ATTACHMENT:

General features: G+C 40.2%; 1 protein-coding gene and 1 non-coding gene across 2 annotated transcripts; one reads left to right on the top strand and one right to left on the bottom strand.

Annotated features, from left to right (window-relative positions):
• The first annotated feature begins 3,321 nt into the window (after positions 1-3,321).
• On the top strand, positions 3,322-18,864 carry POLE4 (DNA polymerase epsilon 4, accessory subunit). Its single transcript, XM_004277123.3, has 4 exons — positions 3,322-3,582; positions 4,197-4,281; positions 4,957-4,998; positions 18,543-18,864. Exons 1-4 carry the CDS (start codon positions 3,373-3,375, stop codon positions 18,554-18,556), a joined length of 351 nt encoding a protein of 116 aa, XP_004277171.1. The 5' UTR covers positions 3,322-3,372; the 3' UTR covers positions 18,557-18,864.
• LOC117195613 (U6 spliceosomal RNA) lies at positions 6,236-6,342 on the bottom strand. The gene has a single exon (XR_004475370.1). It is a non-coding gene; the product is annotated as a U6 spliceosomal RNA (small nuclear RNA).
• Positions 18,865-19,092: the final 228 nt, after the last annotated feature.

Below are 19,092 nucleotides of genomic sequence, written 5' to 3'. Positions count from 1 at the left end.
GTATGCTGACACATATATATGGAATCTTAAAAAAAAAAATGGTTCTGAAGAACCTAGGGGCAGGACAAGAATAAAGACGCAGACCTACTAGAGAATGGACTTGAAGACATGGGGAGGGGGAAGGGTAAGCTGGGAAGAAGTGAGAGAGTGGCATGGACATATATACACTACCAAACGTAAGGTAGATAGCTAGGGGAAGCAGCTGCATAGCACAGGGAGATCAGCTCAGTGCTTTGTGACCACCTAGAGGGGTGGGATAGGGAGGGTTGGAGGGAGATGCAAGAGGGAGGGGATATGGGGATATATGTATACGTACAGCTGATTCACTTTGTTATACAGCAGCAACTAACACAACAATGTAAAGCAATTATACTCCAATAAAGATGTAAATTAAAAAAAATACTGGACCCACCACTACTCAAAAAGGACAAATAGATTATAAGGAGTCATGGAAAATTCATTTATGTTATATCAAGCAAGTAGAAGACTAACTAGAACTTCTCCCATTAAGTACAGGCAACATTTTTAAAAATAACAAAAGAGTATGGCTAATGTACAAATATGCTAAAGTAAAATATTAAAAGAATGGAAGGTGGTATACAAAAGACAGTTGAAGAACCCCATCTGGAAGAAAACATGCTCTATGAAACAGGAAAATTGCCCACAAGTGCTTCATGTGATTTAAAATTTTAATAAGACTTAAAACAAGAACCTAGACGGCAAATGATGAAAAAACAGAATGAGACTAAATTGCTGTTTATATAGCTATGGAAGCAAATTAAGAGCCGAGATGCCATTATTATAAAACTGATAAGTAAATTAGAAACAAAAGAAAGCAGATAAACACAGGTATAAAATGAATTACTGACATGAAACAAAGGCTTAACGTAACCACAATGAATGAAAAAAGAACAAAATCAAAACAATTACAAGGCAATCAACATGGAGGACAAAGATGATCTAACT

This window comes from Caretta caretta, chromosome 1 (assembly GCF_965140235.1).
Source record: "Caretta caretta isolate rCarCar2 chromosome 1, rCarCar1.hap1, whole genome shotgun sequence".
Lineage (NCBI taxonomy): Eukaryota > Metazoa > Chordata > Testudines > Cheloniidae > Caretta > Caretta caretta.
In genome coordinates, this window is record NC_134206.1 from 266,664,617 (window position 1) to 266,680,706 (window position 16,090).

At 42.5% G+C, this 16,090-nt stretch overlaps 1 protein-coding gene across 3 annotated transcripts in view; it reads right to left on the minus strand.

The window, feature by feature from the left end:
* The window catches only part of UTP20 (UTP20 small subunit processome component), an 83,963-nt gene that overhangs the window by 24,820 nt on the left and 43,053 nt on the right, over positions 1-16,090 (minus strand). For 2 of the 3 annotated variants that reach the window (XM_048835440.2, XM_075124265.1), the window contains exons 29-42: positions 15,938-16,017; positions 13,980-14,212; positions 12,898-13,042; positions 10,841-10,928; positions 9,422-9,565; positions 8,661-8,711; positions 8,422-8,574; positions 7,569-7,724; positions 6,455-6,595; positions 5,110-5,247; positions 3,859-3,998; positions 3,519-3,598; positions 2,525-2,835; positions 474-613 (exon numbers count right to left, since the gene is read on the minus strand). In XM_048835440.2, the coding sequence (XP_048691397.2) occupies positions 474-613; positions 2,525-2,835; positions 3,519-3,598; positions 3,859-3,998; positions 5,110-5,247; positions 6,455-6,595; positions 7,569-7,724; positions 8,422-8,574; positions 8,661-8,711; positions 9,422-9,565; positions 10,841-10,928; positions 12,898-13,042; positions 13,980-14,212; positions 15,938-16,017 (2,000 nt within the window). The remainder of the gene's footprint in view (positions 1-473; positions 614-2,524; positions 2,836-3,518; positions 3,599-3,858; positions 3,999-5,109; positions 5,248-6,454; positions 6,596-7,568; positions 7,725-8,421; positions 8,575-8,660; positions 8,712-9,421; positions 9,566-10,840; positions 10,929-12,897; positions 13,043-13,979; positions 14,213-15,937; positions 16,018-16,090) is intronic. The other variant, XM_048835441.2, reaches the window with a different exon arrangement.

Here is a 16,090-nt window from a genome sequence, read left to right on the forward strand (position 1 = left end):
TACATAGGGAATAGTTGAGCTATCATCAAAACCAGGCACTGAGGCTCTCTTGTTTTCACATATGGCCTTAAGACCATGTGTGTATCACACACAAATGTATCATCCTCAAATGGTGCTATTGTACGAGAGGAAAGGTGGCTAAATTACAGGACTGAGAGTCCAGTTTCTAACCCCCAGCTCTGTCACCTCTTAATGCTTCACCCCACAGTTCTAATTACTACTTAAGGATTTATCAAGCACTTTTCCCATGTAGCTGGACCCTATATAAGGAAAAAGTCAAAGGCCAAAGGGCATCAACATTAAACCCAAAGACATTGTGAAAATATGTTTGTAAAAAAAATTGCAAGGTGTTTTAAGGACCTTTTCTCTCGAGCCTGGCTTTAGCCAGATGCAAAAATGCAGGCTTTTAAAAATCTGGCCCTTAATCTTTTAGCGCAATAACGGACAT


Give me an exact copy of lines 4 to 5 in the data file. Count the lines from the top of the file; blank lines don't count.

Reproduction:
• On the top strand, positions 3,322-18,864 carry POLE4 (DNA polymerase epsilon 4, accessory subunit). Its single transcript, XM_004277123.3, has 4 exons — positions 3,322-3,582; positions 4,197-4,281; positions 4,957-4,998; positions 18,543-18,864. Exons 1-4 carry the CDS (start codon positions 3,373-3,375, stop codon positions 18,554-18,556), a joined length of 351 nt encoding a protein of 116 aa, XP_004277171.1. The 5' UTR covers positions 3,322-3,372; the 3' UTR covers positions 18,557-18,864.
• LOC117195613 (U6 spliceosomal RNA) lies at positions 6,236-6,342 on the bottom strand. The gene has a single exon (XR_004475370.1). It is a non-coding gene; the product is annotated as a U6 spliceosomal RNA (small nuclear RNA).